In the 2013 rankings, Belmont’s Occupational Therapy program jumped from No. 90 last year to No. 58 out of more than 150 universities. Meanwhile, the School of Physical Therapy came in 51st out of nearly 200 other programs, and Belmont’s graduate nursing program was ranked at 234 out of 464 schools.
All the health rankings are based solely on the results of peer assessment surveys sent to deans, other administrators, and/or faculty at accredited degree programs or schools in each discipline who were asked to rate the academic quality of programs. Those schools with the highest average scores appear in the rankings.
From Julie and Cassie, OTD Class 2013
Today was our first full day in Guatemala! This morning we woke up excited to see what this day had in store for us. We woke up and had breakfast around 7:00 then left the Nazarene Center at 8:00 to start our day. First, we went to Los Conchas to visit the Shalom School. There, we visited with all of the classrooms and meet the children, teachers, and principal. After our school visit, we went out into the community and visited with each family in the community. We split up into three different groups to cover each of the sectors that comprises the neighborhood to invite them to the medical clinic that is occurring later this week. Later, we traveled to a feeding program in Guatemala City, called Under the Bridge and it was literally under a bridge. This program focused on children and integrating Bible study and Christianity into the meal and activity. The program currently serves about 40 children and their goal is to reach up to 50 children in the community. This was a great experience and we all enjoyed observing the children interact with one another and participate in the Bible study activity. The children were very appreciative and respectful to one another and the workers who were assisting with the meal. This gave also gave us an opportunity to use our Spanish skills to interact with the children. After the feeding program, we went to the orphanage to visit the twelve children who live there. There, we gave some occupational therapy and physical therapy assessments to the kids and after analyzing the results, offered treatment and intervention activities to the caregivers to best benefit the children. We also played and sang songs with the kids. At the end of the day, we went back to the Nazarene Center, ate dinner, had a worship service, and reflected on our day.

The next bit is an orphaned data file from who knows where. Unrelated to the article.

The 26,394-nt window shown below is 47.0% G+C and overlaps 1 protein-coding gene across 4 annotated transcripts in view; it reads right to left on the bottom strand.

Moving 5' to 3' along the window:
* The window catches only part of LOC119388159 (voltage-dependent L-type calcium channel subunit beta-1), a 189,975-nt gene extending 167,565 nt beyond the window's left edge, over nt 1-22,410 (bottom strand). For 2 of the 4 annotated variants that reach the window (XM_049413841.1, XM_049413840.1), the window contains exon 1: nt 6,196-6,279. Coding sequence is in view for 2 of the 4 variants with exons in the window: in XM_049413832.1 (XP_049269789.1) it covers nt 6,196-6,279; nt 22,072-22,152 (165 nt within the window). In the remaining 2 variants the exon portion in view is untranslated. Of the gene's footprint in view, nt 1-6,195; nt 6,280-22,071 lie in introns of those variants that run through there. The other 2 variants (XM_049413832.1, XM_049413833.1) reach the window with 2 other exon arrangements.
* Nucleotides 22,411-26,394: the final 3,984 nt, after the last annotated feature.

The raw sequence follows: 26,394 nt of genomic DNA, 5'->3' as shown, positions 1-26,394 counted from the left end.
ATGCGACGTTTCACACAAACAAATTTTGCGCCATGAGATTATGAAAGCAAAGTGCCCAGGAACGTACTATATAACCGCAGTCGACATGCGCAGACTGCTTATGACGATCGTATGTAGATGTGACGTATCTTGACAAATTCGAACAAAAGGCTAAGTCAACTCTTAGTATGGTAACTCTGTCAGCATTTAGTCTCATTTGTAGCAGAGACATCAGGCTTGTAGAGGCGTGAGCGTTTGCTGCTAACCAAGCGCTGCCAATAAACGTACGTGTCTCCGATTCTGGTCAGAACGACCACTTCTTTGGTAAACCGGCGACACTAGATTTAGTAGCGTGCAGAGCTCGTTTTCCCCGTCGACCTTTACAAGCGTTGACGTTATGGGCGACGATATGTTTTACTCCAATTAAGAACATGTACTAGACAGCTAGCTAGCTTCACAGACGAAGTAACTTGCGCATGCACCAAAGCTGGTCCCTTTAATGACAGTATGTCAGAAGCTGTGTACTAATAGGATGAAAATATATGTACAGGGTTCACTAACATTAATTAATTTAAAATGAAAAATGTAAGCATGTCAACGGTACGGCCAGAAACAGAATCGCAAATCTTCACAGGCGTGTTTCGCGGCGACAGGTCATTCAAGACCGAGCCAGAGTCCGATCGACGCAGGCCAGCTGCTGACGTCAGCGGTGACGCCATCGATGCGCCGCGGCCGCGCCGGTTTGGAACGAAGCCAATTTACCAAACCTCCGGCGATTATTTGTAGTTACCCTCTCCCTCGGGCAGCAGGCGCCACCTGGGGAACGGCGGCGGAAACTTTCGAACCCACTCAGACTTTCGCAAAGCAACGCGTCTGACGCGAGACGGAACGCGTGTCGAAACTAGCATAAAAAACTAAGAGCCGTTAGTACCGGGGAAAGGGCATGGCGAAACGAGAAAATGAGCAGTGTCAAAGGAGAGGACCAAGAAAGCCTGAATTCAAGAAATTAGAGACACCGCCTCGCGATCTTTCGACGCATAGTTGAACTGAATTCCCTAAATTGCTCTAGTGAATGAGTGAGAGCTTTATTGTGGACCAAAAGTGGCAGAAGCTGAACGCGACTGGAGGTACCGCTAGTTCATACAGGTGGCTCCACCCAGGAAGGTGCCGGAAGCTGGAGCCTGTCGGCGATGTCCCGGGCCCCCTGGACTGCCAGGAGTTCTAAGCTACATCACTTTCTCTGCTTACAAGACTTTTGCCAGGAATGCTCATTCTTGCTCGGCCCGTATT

Overall, it was a WONDERFUL day!
After a couple of bumpy plane rides, we finally made it! We all piled into a school bus and were treated to sandwiches and yummy banana bread. After much debugging, lysol-ing, and even some lice preventative (eh hem, PTA's) we rested our tired traveled eyes. Waking up early this morning was worth it because of the BEAUTIFUL sunrise over the Guatemalan hills. Cannot wait to see what today has in store!
Jennifer Walkup, a 2005 graduate of the Belmont University Doctor of Physical Therapy program, was recently featured in an article she wrote for The Oak Ridger in Oak Ridge, Tennessee. In the article, Walkup provides suggestions on how to minimize injuries in young athletes.
Walkup is a senior physical therapist on the staff of Methodist Therapy, a service of Methodist Medical Center. Walkup has specialized in pediatrics since 2007 and has experience treating children with Torticollis, Down syndrome, cerebral palsy, coordination disorders and various developmental disorders. Her certifications include Clinical Instructor Certification and Interactive Metronome Certification.
The story is linked here.